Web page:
"Style purity," says money manager Christine Baxter, made her underperform. If, according to this morning's Heard on the Street column in
The Wall Street Journal
, she had not been true to her stock-picking model, she could not please clients in her once-popular
Emerging Growth fund.
Mutual fund shareholders don't care and have never cared about style. They care about return, as in, if you generate it you keep the money, and if you don't they take it away.
Mutual fund managers all over the country will soon face the same dilemma that the underperforming Baxter is currently experiencing.
Baxter, after three years of shooting the lights out with her earnings-momentum model, has fizzled badly, and her model hasn't generated many winners lately. That she is a slave to it, in some ways, is strange because this model is really just one of those weird constructs made up by Wall Street.
Chief financial officers of publicly traded companies work out numbers that can be beaten by their companies and then give them to Wall Street analysts, who publish the numbers. After the companies beat the numbers, the analysts raise them to levels that the CFOs guide them to. Baxter's model would lead her to buy the stocks that crush the estimates in this number-bump charade.
And that's worth being pure to?
Baxter claims this model led her away from Internet stocks, which is something, quite frankly, that's not true, as
are two in-the-black companies that have pulverized estimates.
More important, though, is that many mutual fund managers subscribe to this model, and a large number of them are getting hammered this year because stocks have ceased to jump after the bumps. (That might be because everyone knows it is a charade, or it might be because there are no shorts left to capitulate and cover when the stocks beat the numbers.)
I know, who am I to cast stones? OK, I will tell you who I am. I am a manager who, last year, after 16 years of beating the market, sacrificed performance for style purity in the first three quarters of 1998. For this, I was sacrificed by my investors, many of whom had been with me since the early '80s! I stuck with small-caps, including small-cap savings and loans, longer than I should have, and I lost assets under management. In the fourth quarter, I executed a difficult style change that shattered near-term performance in order to get back in the hunt.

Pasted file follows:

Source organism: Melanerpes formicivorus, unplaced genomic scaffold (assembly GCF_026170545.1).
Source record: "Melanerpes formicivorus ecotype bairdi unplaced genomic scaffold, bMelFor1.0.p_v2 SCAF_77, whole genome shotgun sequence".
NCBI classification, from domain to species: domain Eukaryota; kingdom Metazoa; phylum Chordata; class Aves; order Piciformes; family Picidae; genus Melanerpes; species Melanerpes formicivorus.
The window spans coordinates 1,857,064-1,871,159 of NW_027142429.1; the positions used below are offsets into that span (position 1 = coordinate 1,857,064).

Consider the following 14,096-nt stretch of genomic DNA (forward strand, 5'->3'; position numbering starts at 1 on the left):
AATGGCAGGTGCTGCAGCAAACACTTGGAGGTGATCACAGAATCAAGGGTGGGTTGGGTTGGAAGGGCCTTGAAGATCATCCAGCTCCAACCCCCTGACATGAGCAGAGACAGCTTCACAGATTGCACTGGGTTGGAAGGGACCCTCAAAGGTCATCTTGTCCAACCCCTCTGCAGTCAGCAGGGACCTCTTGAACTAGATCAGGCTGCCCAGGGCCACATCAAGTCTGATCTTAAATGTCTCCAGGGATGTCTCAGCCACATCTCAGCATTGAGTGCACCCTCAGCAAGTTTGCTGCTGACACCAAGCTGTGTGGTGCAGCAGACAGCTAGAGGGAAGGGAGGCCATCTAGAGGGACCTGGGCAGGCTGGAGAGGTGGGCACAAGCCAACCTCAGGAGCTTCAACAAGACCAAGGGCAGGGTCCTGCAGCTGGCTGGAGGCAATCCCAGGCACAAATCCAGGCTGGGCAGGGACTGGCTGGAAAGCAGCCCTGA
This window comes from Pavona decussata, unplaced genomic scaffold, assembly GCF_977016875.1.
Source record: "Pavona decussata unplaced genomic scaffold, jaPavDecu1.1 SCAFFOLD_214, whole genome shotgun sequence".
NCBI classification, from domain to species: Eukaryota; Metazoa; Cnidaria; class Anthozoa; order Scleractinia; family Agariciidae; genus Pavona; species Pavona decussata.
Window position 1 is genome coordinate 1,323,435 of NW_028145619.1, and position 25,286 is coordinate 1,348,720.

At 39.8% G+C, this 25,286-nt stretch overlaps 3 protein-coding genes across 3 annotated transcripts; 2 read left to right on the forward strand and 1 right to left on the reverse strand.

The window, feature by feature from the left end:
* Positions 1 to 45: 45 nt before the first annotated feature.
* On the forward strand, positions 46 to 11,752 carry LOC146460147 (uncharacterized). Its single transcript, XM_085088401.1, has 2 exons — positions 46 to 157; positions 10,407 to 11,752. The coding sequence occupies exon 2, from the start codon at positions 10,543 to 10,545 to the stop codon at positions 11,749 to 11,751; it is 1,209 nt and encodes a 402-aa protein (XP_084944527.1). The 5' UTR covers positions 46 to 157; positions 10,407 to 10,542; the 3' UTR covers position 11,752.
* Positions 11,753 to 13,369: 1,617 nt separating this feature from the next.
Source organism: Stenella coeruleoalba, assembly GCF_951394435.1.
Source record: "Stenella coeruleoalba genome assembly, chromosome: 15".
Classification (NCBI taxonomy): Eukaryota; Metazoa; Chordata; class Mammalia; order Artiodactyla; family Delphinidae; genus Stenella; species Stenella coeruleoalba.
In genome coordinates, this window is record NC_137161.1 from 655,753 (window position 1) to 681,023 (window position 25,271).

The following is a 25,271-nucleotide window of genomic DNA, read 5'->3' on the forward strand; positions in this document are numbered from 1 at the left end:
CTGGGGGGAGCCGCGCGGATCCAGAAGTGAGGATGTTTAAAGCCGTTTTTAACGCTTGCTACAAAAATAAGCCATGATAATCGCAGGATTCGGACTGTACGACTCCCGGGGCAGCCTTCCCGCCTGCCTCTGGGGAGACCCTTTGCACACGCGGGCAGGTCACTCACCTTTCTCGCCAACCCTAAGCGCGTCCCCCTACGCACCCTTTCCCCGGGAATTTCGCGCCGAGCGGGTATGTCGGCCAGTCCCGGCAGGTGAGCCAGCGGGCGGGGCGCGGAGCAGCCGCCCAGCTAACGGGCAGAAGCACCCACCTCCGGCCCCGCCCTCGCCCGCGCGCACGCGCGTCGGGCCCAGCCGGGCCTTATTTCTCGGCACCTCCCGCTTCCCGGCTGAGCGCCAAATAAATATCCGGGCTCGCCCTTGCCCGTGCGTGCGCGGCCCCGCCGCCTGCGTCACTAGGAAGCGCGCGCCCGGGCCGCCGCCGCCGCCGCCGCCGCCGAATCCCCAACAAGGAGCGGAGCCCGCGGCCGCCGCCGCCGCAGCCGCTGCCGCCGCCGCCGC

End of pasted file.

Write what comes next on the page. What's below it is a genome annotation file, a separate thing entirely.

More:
Nevertheless, I still got hit with a Baxter-type article in
The New York Times
, detailing my troubled 1998. (I made money, but I waived my performance fee, something left out in the article and in the subsequent
hatchet job.) It was extremely embarrassing, and it knocked my tarnished pride for a second loop after a very discouraging year.
But, in retrospect, I made the right move. I had to shuck my formerly winning ways to stay in the performance biz. And it has worked. I believe other managers who continue to sacrifice performance for style purity will have to make the same gut-wrenching change or risk losing their assets and their jobs.
We have five months under the belt, and those who have stuck with the earnings-momentum model lag well behind the averages. Their shareholders, in the meantime, have gone online and often have generated better returns using the same information that is available to the managers.
It's time for those who sacrifice performance for style purity to wake up and smell the coffee. In seven months, they won't be able to afford a latte vente if they don't.
New York Times
drive-by shooting article in the Hamptons, quoting a bunch of people saying extremely stupid things. My favorite, which hopefully will trump my "I can buy anything I want" misquote -- I was referring to a supermarket trip and had been badgered endlessly by a
reporter to talk about my newfound wealth when I had none -- was the hedge fund manager who "got rid of the wife" for a yacht! (That one's on B5.) Hoo-hah! Bet his face is red today!
James J. Cramer is manager of a hedge fund and co-founder of TheStreet.com. At time of publication, his fund was long America Online and Yahoo!. His fund often buys and sells securities that are the subject of his columns, both before and after the columns are published, and the positions that his fund takes may change at any time. Under no circumstances does the information in this column represent a recommendation to buy or sell stocks. Cramer's writings provide insights into the dynamics of money management and are not a solicitation for transactions. While he cannot provide investment advice or recommendations, he invites you to comment on his column at